ARTICLE | doi:10.20944/preprints202101.0500.v1
Subject: Life Sciences, Biochemistry Keywords: origin of life; disspative structuring; prebiotic chemistry; abiogenisis; adenine
Online: 25 January 2021 (13:57:05 CET)
I describe the non-equilibrium thermodynamics and the photochemical mechanisms which may have been involved in the dissipative synthesis, proliferation, and evolution of the fundamental molecules at the origin of life from simpler and more common precursor molecules such as HCN, H2O and CO2 under the impressed UVC photon flux of the Archean. The fundamental molecules absorb strongly in this UVC region and exhibit strong coupling between their electronic excited and ground states which endows them with efficient photon disipative capacity (broad wavelength absorption and rapid radiationless dexcitation) suggestive of dissipative structuring. The autocatalytic nature of the synthesized molecules in dissipating the same photochemical potential that directed their synthesis leads to their proliferation. The non-linearity in the photochemical and chemical reaction rates provides numerous stationary states which can be reached by amplification of a molecular concentration fluctuation near a bifurcation, promoting the system into states of generally higher photon disspative efficacy. An example is given of the UV photochemical dissipative structuring, proliferation, and evolution of molecules on route to the nucleobase adenine from the common precursor molecules HCN and H2O occurring within a fatty acid vesicle. The kinetic equations are resolved under different environmental conditions, providing a non-equilibrium thermodynamic analysis of the appearance of an early important molecule for the origin of life.
ARTICLE | doi:10.20944/preprints202201.0354.v2
Subject: Life Sciences, Biophysics Keywords: origin of life; disspative structuring; prebiotic chemistry; abiogenisis; non-equilibrium thermodynamics; thermodynamic dissipation theory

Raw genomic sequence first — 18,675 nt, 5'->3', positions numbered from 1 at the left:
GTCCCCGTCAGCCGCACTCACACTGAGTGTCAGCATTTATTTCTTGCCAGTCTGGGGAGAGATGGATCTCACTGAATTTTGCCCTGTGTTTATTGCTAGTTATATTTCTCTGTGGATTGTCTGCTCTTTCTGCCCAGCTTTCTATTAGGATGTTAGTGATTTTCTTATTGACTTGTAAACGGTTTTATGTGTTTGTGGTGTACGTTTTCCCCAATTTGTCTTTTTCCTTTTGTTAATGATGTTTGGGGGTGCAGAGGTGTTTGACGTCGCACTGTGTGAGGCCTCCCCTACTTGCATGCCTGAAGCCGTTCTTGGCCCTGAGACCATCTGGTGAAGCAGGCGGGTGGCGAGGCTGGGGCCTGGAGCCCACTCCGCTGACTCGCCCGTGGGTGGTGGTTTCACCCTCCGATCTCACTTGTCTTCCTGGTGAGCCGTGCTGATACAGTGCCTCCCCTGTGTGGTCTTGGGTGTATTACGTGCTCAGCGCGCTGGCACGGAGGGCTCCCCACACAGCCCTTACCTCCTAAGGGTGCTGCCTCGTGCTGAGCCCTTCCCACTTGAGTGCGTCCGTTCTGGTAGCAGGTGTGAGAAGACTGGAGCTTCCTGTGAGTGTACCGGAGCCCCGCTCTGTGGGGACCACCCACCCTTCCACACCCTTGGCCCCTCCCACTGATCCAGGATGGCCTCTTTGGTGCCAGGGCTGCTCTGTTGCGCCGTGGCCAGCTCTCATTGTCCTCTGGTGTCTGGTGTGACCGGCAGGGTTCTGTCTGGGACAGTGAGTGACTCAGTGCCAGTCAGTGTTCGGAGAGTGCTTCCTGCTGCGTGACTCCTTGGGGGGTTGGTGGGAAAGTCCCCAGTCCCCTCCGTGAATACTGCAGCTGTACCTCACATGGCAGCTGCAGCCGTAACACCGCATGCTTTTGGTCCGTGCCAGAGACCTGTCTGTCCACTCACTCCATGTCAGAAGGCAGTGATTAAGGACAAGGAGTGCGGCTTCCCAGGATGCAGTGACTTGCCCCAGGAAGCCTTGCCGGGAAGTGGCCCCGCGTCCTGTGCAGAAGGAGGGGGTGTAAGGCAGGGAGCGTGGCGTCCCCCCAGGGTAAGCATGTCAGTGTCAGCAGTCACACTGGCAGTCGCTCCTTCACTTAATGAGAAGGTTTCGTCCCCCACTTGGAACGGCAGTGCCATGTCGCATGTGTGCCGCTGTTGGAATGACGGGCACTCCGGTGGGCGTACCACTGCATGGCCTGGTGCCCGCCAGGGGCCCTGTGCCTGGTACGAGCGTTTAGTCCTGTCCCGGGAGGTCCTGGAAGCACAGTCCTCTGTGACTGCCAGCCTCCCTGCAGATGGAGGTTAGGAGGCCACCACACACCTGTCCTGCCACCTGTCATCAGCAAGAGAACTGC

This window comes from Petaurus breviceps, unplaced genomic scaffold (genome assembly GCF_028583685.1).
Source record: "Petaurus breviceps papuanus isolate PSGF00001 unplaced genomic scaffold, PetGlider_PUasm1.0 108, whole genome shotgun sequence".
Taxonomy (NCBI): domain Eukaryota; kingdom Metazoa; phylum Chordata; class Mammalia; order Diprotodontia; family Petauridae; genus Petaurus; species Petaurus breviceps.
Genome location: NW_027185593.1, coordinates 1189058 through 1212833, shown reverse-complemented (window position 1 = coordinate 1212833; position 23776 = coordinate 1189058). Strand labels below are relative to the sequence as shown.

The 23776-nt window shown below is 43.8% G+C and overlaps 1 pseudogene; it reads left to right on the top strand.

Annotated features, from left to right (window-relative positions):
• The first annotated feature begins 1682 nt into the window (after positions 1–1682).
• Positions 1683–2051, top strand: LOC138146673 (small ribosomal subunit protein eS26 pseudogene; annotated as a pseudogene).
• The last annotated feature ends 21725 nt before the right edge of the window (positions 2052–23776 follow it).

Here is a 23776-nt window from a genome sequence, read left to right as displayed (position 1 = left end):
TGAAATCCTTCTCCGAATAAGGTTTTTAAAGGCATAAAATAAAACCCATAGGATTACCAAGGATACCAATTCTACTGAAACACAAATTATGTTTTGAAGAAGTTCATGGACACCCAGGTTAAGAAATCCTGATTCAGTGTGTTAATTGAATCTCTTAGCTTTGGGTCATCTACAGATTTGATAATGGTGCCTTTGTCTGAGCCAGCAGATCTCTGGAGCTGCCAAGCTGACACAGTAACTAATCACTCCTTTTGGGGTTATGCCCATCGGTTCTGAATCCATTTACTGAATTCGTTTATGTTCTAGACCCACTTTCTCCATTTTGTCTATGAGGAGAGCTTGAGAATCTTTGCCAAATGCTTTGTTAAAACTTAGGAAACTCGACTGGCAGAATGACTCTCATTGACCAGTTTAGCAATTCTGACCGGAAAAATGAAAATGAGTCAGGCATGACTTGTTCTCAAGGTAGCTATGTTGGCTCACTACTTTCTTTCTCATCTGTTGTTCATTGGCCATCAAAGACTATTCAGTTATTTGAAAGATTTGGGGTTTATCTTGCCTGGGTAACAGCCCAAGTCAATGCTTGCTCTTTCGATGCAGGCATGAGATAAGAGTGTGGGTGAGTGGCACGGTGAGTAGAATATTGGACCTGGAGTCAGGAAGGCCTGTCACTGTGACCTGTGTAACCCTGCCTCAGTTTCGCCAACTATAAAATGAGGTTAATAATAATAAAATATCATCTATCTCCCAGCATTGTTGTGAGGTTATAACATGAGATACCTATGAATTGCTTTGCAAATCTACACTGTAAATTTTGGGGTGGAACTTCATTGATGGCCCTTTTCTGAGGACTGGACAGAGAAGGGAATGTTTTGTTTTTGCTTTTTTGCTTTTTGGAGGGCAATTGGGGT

Online: 31 January 2022 (13:13:26 CET)
There is little doubt that life's origin followed from the known physical and chemical laws of Nature. The most general scientific framework incorporating the laws of Nature and applicable to most known processes to good approximation, is that of thermodynamics and its extensions to treat out-of-equilibrium phenomena. The event of the origin of life should therefore also be amenable to such an analysis. In this paper, I describe the non-equilibrium thermodynamic foundations of the origin of life for the non-expert. This ``Thermodynamic Dissipation Theory for the Origin of Life'' is founded on Classical Irreversible Thermodynamic theory developed by Lars Onsager, Ilya Prigogine, and coworkers.
ARTICLE | doi:10.20944/preprints202206.0287.v1
Subject: Life Sciences, Biochemistry Keywords: origin of life; disspative structuring; non-equilibrium thermodynamics; prebiotic chemistry; abiogenisis; adenine; guanine; hypoxanthine; xanthine; purines
Online: 21 June 2022 (05:14:12 CEST)
We have suggested that the abiogenisis of life around the beginning of the Archean may have been an example of microscopic dissipative structuring of UVC pigments (the fundamental molecules of life) under the prevailing surface UV solar spectrum. In a previous article in this series, we have describe the non-equilibrium thermodynamics and the photochemical mechanisms which may have been involved in the dissipative structuring of the purines adenine and hypoxanthine from the common precursor molecules of HCN and water under UVC light. In this article we extend our analysis to include the production of the other two important purines, guanine and xanthine, from these same precursors. The photochemical reactions are presumed to occur within a fatty acid vesicle floating on a hot ocean surface exposed to the prevailing UV light. Reaction-diffusion equations are resolved under different environmental conditions. Significant amounts of adenine (∼10−5 M) and guanine (∼10−6 M) are obtained within only a few months at 80 °C under plausible initial concentrations of HCN and cyanogen (a photochemical product of HCN).